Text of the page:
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The Cavalier King Charles Spaniel is under the Toy dog breed group. It was originally bred for companionship. Its intelligence, affectionate and loyal nature make it a perfect company for new pet owners or the elderly. It is of small size and suitable to dwell in small apartments in the city. It is often placed in a handbag due to its almost miniature size and some even consider it as handbag accessories. Cavalier King Charles Spaniel is also easy to train and groom.
Getting a Cavalier King Charles Spaniel? Here is a brief background of the tail-wagging toy dog that loves human interaction.
The history of the Cavalier King Charles Spaniel is a bit complicated as breed enthusiasts have varying claims. Some say it came from the toy spaniels in Holland, Italy and France from the 16th to 18th century. Others argue that these toy spaniels have already been around as early as 13th century. One thing is for sure, though. These spaniels were a favourite of royal and noble European families. It was named after King Charles I of Britain because it was his favourite dog in the 1600s. Some say the monarch was even accompanied by his small dog when he was executed.
King Charles II shared the same admiration to small spaniels. He even created a decree to allow these dogs to go inside any public building in Britain. These dogs were often included in paintings of noble men and women. The long-nosed King Charles Spaniels almost became extinct when the short-faced ones became fashionable during the reign of Queen Victoria. Some people speculate that they were crossed with the Pug to achieve their flat face and larger, prominent eyes. It was revived in 1926 through the efforts of Roswell Eldridge. The word Cavalier was added in 1928 to distinguish the long-nosed from the short-nosed King Charles Spaniels. It was only in 1945 that the Kennel Club recognised a separate breed for the Cavalier King Charles Spaniel.
The Cavalier King Charles Spaniel is one of the largest toy breeds. It weighs 13 to 18 pounds and stands 30 to 33 at the withers. Its gentle and charming expression, along with its constantly wagging tails easily wins hearts. It has a slightly flat skull, well-tapered muzzle, slightly arched neck, and short-coupled body. Some people could not distinguish it from its King Charles Spaniel. While the two look similar, obvious differences are the former’s large but non-prominent eyes and longer nose.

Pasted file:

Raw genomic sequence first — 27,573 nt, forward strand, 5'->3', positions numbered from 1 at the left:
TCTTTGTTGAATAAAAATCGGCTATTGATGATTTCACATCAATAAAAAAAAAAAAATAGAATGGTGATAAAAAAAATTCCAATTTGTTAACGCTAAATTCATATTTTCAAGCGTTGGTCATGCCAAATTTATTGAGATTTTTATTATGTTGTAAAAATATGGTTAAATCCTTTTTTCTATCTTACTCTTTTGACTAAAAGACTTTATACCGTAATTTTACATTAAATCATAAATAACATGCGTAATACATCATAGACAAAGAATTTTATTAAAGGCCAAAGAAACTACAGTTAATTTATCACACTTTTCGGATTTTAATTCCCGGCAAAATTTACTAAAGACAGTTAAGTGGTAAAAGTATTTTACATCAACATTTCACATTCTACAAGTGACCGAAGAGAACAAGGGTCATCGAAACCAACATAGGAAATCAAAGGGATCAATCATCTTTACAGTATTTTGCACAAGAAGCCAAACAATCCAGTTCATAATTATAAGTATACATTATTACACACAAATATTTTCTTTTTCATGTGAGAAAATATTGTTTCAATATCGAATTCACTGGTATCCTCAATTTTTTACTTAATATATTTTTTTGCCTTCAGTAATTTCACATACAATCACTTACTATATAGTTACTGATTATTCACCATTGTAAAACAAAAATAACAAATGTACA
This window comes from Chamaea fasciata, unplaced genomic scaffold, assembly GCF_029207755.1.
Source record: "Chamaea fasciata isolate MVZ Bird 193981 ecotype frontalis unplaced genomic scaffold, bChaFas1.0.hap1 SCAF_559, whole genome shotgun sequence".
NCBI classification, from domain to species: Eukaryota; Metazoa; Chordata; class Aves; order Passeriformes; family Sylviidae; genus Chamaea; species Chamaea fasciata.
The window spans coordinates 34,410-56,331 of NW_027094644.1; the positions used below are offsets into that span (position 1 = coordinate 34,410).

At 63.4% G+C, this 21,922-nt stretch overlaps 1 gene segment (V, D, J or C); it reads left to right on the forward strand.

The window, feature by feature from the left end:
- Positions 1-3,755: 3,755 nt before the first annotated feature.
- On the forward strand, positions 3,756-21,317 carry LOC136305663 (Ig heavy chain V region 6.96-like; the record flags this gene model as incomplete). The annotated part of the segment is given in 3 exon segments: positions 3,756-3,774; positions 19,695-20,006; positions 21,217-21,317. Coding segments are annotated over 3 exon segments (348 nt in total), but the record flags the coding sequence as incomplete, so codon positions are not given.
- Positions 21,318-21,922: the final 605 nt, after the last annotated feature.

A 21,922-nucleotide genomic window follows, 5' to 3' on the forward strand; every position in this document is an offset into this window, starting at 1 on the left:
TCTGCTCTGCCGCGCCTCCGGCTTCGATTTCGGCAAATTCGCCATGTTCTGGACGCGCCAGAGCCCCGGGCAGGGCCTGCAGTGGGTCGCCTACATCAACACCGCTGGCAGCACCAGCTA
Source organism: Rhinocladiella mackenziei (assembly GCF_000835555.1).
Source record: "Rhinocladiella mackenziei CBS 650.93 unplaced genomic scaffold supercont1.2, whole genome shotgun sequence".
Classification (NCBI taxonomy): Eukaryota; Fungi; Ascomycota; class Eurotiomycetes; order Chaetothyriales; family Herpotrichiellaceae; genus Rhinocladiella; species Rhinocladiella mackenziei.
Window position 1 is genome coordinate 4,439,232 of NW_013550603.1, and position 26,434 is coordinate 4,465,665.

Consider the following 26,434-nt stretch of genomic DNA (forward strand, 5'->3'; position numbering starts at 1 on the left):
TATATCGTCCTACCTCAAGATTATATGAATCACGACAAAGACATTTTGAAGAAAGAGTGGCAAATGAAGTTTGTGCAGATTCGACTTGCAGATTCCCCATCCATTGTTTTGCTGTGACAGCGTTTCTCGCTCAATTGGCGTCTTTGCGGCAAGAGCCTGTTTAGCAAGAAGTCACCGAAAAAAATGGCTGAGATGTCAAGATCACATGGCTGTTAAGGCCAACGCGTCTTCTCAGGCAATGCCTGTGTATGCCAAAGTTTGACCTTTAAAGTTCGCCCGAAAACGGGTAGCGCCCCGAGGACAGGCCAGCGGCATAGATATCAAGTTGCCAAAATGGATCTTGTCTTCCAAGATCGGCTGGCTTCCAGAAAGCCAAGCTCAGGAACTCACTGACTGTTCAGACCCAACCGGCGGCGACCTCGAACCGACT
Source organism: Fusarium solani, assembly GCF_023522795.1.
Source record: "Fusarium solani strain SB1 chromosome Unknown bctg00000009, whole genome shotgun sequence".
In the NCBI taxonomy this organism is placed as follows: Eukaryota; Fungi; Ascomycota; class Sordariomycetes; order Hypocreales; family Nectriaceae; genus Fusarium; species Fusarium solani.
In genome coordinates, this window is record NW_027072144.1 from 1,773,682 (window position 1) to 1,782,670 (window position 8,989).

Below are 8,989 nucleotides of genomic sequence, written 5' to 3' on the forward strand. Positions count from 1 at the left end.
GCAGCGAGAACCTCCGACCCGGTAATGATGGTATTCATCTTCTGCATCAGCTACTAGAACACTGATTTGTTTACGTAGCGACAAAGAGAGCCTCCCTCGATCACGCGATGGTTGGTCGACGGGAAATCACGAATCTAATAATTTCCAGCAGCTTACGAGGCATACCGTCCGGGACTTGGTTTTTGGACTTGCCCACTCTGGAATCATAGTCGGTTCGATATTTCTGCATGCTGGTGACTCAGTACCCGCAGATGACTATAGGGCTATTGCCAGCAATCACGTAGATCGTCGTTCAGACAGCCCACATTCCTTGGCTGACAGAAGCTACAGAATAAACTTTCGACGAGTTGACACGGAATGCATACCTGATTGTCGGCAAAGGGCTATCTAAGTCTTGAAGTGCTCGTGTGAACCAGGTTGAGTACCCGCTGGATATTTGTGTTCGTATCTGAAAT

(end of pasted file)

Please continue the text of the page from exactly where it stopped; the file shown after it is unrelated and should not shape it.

According to the Kennel Club standards, the accepted colours are black and tan, ruby, Blenheim, and a tricolour of black and white with tan markings. Other colours and combinations are considered faults. The elegant-looking Cavalier has a long, silky and straight coat with lots of feathering on the ears, chest, legs, tail and feet. Although there may be a slight wave, the coat should never be curly. It may have a long, lovely hair but is not really a fussy dog, grooming-wise. You only need to brush it 3 times a week especially if the pooch stays indoors most of the time. Bathing can be done as needed to prevent from stripping natural oils. It does not require any clipping or trimming and you should never do so if you plan to show it.
For a good overall health, a dog’s grooming regimen must not only include the coat. Be sure to check for ticks or fleas, regularly trim nails, clean ears and brush the teeth. Usually, it is during grooming that early signs and symptoms of diseases are detected.
The Cavalier King Charles Spaniel is an endearing, affectionate, intelligent, and loyal companion. It loves being with its family and would follow them anywhere they go. It is an indoor pooch that loves constant human interaction. It develops separation anxiety and would feel depressed when ignored or left alone. It knows how to use its charm to sway people into petting them and giving them treats.
Its small size and quiet nature make it suitable for apartment living. It is such a friendly breed and it is not a good watch dog. It may bark at strangers but it easily warms up to them. It generally does really well with children and other pets. However, make sure interactions with younger kids are always supervised to avoid accidental injuries.